When something real is about to happen to you, you go toward it with a transparent surface parallel to your own front that hums and bisects both your ears, making eyes very alert. The light bends toward chalky blue. Your skin aches. At last: something real.

Here in the tail section of the 00000, Gottfried has found this clear surface before him in fact, literal: the Imipolex shroud. Flotsam from his childhood are rising through his attention. He's remembering the skin of an apple, bursting with nebulae, a look into curved reddening space. His eyes taken on and on, and further. . . . The plastic surface flutters minutely: gray-white, mocking, an enemy of color.

The day outside is raw and the victim lightly dressed, but he feels warm in here. His white stockings stretch nicely from his suspender-tabs. He has found a shallow bend in a pipe where he can rest his cheek as he gazes into the shroud. He feels his hair tickling his back, his bared shoulders. It's a dim, whited room. A room for lying in, bridal and open to the pallid spaces of the evening, waiting for whatever will fall on him.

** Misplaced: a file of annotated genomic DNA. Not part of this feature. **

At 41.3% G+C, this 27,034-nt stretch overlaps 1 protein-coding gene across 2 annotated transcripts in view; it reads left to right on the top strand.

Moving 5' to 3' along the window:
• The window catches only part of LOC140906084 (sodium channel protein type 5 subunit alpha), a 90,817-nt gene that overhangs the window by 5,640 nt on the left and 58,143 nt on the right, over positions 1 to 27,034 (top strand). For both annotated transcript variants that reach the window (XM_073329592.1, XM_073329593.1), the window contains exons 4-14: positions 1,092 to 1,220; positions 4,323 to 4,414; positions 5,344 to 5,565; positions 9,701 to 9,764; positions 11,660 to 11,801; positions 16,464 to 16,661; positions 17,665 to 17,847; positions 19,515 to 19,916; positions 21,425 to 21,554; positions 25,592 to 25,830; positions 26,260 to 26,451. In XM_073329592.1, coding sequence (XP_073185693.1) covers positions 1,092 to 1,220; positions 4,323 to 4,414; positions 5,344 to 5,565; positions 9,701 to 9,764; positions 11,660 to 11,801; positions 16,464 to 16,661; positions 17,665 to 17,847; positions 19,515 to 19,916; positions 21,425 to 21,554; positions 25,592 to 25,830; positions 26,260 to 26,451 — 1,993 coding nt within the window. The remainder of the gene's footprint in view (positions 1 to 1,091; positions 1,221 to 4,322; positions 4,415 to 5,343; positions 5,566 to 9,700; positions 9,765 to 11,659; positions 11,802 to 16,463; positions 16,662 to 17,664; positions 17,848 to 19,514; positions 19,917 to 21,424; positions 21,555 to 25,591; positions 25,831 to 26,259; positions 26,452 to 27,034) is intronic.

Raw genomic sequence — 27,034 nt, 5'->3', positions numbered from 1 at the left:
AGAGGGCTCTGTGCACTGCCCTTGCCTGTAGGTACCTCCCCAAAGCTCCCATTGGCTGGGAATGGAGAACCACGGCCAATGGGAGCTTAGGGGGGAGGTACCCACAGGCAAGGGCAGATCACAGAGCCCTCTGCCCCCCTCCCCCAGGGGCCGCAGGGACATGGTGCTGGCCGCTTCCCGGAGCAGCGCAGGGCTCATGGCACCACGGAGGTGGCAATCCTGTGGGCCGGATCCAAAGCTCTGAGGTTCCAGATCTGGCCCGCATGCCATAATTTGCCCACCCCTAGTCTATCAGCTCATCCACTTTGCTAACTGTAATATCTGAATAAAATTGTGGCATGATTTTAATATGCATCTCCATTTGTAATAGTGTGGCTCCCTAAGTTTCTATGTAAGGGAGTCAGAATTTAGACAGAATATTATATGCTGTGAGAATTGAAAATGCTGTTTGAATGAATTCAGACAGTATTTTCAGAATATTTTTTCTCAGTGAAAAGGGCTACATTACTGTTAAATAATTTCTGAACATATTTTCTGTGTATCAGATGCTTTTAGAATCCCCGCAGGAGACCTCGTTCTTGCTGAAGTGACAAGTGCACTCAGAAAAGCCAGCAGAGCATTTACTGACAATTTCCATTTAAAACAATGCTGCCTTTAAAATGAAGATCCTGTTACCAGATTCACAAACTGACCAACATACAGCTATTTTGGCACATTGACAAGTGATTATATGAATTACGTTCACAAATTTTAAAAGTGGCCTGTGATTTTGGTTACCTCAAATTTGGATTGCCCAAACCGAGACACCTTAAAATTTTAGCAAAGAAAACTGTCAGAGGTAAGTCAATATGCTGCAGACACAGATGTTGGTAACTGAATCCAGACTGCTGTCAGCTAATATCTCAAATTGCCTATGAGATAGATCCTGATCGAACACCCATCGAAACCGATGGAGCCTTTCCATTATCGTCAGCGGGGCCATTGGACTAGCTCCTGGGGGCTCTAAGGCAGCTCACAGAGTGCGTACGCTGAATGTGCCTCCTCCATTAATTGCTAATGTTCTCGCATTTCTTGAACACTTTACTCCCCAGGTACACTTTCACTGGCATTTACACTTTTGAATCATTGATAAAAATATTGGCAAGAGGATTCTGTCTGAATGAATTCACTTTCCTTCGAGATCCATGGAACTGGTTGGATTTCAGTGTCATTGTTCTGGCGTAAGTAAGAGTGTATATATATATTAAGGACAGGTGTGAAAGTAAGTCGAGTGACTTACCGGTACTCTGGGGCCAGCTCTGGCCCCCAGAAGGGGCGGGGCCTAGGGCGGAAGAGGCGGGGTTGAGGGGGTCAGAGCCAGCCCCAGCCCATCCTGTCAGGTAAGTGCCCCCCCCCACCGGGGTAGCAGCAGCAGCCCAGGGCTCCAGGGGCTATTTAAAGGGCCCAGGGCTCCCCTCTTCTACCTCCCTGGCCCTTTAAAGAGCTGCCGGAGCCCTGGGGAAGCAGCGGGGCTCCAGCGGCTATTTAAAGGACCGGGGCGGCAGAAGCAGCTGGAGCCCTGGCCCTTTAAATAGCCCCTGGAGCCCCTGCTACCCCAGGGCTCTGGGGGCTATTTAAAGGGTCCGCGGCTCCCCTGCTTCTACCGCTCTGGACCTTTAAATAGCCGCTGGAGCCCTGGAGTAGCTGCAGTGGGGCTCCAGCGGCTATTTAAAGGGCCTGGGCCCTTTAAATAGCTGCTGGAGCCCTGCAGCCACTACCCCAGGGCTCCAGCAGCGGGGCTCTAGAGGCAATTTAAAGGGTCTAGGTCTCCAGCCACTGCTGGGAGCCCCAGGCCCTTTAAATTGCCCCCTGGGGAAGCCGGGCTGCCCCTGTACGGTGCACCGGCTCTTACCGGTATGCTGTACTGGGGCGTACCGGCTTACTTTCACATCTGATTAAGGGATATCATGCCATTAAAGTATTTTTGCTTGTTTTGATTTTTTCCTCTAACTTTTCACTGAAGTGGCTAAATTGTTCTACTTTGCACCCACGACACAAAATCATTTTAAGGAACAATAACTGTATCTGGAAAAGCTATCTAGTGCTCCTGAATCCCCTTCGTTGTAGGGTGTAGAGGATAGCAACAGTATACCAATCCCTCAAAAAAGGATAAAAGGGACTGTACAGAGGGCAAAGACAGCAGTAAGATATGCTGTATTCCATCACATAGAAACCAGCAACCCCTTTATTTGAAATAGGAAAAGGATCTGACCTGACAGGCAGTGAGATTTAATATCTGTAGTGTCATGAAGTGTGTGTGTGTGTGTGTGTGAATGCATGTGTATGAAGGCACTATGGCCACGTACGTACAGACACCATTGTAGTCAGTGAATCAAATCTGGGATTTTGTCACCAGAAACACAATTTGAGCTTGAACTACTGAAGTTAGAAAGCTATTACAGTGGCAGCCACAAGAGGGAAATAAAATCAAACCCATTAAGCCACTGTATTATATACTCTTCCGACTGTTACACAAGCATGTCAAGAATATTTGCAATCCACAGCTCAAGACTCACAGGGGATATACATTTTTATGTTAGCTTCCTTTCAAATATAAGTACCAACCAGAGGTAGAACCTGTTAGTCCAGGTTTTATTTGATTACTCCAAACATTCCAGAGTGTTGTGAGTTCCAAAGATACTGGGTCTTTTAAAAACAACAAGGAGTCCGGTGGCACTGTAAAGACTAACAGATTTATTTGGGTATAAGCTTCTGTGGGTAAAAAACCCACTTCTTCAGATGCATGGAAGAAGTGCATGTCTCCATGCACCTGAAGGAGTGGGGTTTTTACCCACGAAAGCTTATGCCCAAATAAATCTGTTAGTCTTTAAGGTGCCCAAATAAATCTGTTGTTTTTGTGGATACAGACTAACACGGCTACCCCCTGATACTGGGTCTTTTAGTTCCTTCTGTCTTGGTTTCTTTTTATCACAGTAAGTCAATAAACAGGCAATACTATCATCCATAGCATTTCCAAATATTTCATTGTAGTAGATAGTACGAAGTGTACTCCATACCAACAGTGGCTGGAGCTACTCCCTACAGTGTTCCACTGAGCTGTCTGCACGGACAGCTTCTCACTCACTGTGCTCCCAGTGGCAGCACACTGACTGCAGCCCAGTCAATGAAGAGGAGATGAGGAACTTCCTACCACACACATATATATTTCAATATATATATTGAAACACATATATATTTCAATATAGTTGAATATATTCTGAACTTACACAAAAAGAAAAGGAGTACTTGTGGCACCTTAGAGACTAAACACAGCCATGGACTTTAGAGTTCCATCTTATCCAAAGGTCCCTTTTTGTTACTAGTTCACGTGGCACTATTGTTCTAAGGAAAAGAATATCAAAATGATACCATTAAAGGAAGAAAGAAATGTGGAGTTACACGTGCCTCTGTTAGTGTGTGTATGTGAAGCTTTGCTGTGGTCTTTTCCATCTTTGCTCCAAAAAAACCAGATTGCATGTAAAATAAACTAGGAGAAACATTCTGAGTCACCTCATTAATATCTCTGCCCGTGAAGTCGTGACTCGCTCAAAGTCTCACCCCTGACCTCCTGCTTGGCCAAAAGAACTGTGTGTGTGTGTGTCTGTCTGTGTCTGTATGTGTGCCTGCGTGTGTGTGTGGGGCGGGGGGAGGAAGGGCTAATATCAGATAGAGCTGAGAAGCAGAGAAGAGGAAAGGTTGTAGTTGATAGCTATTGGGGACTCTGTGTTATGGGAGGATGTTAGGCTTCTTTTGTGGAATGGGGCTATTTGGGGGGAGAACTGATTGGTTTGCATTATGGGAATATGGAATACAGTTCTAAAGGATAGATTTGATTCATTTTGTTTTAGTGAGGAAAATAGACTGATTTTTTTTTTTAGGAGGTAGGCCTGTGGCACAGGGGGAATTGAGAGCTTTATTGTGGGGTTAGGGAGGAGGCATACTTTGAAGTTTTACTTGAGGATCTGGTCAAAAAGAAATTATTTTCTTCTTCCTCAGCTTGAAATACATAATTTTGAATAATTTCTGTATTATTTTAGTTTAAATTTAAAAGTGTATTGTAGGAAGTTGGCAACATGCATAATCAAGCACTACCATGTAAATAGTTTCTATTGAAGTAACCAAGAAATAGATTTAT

Phone traffic drones into his wired ear. The voices are metal and drastically filtered. They buzz like the voices of surgeons, heard as you're going under ether. Though they now only speak the ritual words, he can still tell them apart.

The soft smell of Imipolex, wrapping him absolutely, is a smell he knows. It doesn't frighten him. It was in the room when he fell asleep so long ago, so deep in sweet paralyzed childhood ... it was there as he began to dream. Now it is time to wake, into the breath of what was always real. Come, wake. All is well.

orpheus puts down harp

LOS ANGELES (PNS)—Richard M. Zhlubb, night manager of the Orpheus Theatre on Melrose, has come out against what he calls "irresponsible use of the harmonica." Or, actually, "harbodica," since Manager Zhlubb suffers from a chronic adenoidal condition, which affects his speech. Friends and detractors alike think of him as "the Adenoid." Anyway, Zhlubb states that his queues, especially for mid-